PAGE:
The question of animal welfare shot straight into consumer awareness with the recent massive dioxin-contaminated egg scandal in Germany. Now, Germany's Agricultural Minister, Ilse Aigner (CSU), has put the question squarely on the political table with the observation to Die Welt: "We must discuss what consumers expect and what best serves nature and the welfare of the animals." She proposes no less than a "Charter for Agriculture and Consumers," and an end to practices such as caging of laying chickens, branding of horses and cattle, and castration of piglets without anesthesia.Germany has for years given consumers perfect transparency regarding the conditions under which the eggs in the supermarket were raised: by law, each egg must be stamped with a code identifying it as from hens that are caged, barn-held, freelanders, or organically raised. After dioxin detected in eggs was traced back to contamination in a processed oil added to chicken feed, almost a thousand chicken farms were closed to prevent further exposure among consumers while investigation continued. The scandal drove the price of organic eggs in Berlin to two or three times normal, at 0.50€ (US$0.67) for a single egg.
The economic disadvantage has spurred the German Farmers' Association to protest that if they are forced to unilaterally upgrade to standards that ban cages, chicken farming and egg production will relocate. They argue that this does not serve animal welfare because standards for chickens outside of Germany are worse than current conditions on German farms.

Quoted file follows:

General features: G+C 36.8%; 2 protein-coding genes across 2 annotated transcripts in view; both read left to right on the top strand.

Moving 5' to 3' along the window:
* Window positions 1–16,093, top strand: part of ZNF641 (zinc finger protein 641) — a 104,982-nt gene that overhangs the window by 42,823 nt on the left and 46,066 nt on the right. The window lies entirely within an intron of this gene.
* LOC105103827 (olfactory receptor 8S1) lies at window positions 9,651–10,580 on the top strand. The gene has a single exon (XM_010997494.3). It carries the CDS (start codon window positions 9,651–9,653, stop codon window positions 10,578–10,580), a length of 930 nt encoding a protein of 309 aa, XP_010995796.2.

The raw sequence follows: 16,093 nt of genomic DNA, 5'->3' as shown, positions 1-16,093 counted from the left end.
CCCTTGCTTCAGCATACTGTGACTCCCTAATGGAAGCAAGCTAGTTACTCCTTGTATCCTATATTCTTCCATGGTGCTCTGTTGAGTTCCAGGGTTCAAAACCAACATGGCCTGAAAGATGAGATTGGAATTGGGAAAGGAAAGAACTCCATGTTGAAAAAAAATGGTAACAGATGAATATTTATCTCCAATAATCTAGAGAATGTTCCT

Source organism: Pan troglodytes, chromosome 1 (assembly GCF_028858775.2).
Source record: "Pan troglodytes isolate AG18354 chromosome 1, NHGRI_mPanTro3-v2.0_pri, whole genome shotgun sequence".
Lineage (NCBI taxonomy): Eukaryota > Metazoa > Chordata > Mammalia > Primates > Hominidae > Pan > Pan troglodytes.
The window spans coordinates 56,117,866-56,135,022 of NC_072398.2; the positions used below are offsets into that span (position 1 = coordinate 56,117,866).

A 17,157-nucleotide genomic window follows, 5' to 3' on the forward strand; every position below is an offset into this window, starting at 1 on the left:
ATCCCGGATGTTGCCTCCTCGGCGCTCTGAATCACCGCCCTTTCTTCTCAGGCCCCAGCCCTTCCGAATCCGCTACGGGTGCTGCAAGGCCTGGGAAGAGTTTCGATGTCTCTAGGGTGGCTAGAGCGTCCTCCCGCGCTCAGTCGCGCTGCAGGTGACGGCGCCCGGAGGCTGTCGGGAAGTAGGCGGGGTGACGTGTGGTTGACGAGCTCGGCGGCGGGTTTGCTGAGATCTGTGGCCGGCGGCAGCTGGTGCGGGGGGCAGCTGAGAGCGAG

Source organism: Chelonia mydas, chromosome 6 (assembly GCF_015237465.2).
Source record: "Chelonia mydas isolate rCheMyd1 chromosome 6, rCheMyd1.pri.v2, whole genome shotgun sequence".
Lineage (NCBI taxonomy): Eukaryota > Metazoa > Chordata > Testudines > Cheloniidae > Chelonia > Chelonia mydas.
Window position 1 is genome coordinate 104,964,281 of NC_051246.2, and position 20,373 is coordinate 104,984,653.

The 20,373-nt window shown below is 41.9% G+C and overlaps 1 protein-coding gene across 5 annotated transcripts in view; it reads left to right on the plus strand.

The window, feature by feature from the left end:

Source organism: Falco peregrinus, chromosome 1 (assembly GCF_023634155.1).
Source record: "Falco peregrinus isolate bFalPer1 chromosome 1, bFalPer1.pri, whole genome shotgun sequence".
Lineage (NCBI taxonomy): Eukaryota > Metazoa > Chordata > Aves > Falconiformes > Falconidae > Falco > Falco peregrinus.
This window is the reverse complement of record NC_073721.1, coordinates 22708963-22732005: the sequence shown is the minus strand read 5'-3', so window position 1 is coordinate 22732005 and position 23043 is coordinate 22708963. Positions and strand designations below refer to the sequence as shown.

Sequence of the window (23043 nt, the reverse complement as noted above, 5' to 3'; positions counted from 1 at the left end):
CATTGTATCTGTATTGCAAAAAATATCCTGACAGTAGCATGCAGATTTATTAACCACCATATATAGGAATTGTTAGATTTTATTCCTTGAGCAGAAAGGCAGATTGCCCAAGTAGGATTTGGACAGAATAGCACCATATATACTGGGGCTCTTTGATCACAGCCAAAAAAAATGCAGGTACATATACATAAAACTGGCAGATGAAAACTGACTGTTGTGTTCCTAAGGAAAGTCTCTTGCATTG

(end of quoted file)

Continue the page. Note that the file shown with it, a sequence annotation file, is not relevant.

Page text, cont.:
Associations backing branding have declared the third-degree burns are like a designer label, and cannot be substituted by microchips. "A Trakehner without the traditional elk horns is like a Mercedes without a star on its grill," is how Hans-Michael Goldmann (FDP), Congressman from Niedersachsen, describes the Trakehner Association's position. Trakehner's are a famous breed of riding horse originally developed in what was then East Prussia.
Representatives of Germany's Green Party have shot from the opposite direction: Aigner's plans do too little. They cite the development of fowl with breasts so heavy they lose the ability to stand, rotting in the ammoniacal excrement on the floor, and the docking of pig tails, as examples of priorities for regulation.
The argument for animal welfare can only be won if the consumer wishes to pay to ensure their food is raised in harmony with nature, or if regulators deem that the market has failed to acknowledge the risks of cheap food. The economic disadvantage to farmers can only be allayed when consumer demand makes providing food that respects animal welfare profitable, or when a level playing field is achieved in global regulations.
Neither of these scenarios can happen without debate, especially the free-market preferred option: if consumers can easily ignore the ugly facts of food production, we will. Modern farming is proof of that.